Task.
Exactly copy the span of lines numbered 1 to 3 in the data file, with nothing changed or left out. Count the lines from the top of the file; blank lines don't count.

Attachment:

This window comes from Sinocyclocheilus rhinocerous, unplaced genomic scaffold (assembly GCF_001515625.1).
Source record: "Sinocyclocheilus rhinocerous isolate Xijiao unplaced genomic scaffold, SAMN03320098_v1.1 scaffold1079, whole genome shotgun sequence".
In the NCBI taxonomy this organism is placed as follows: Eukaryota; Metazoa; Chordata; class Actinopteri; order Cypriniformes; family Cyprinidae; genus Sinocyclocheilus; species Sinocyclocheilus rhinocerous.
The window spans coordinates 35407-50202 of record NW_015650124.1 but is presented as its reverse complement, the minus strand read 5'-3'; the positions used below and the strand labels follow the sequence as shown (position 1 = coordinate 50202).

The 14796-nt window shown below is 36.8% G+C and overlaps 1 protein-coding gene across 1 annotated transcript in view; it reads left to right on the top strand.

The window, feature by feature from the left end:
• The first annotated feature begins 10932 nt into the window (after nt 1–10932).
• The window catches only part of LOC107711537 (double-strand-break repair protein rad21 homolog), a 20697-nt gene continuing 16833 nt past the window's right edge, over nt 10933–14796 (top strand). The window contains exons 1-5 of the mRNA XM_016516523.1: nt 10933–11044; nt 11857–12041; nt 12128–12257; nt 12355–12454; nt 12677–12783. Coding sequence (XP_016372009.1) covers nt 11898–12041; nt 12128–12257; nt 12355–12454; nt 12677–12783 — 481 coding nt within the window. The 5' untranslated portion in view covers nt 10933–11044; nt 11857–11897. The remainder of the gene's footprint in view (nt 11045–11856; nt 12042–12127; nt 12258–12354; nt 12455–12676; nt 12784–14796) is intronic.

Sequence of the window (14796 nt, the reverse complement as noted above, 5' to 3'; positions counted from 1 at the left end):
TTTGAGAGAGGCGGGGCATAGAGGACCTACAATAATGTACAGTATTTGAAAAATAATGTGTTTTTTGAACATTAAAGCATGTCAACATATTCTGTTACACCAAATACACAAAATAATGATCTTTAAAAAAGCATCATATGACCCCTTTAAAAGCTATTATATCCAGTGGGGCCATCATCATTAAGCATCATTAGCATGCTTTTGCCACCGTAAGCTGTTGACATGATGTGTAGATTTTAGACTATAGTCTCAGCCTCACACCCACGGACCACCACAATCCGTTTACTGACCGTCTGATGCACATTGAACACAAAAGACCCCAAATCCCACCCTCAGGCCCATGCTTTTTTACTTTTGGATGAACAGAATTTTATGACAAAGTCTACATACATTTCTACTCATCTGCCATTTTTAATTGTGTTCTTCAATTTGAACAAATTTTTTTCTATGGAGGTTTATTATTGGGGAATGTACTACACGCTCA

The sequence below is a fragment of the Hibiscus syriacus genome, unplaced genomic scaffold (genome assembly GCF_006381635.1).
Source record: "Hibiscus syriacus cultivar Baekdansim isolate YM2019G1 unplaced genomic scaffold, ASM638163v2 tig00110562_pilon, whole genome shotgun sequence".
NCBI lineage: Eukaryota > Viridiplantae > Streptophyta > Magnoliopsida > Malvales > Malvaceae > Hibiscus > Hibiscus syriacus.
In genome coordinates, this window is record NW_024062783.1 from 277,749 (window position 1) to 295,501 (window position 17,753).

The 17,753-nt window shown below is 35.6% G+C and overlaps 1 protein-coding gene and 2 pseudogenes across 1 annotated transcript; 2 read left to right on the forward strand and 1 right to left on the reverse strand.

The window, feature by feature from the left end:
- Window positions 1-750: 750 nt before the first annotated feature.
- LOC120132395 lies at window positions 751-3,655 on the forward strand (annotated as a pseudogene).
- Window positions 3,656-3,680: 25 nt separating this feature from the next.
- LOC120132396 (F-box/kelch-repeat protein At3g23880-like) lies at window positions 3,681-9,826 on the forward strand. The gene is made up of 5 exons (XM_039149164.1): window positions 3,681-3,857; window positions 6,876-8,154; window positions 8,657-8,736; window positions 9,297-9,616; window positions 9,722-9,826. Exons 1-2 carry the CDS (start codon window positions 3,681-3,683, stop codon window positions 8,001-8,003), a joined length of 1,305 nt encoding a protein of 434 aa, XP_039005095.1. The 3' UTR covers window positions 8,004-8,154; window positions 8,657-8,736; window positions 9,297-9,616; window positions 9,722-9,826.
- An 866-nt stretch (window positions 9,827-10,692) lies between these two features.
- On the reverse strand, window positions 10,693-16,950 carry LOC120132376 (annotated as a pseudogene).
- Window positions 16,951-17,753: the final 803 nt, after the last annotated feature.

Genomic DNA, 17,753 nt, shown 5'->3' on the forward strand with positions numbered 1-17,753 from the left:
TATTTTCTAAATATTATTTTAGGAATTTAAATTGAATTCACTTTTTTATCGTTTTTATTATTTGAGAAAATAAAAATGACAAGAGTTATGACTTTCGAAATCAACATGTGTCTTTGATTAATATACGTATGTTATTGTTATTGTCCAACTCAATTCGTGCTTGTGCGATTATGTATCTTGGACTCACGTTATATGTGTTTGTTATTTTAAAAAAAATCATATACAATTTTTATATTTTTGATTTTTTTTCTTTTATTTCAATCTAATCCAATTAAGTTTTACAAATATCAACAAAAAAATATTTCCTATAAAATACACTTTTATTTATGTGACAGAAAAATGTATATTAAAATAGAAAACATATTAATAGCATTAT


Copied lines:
This window comes from Sinocyclocheilus rhinocerous, unplaced genomic scaffold (assembly GCF_001515625.1).
Source record: "Sinocyclocheilus rhinocerous isolate Xijiao unplaced genomic scaffold, SAMN03320098_v1.1 scaffold1079, whole genome shotgun sequence".
In the NCBI taxonomy this organism is placed as follows: Eukaryota; Metazoa; Chordata; class Actinopteri; order Cypriniformes; family Cyprinidae; genus Sinocyclocheilus; species Sinocyclocheilus rhinocerous.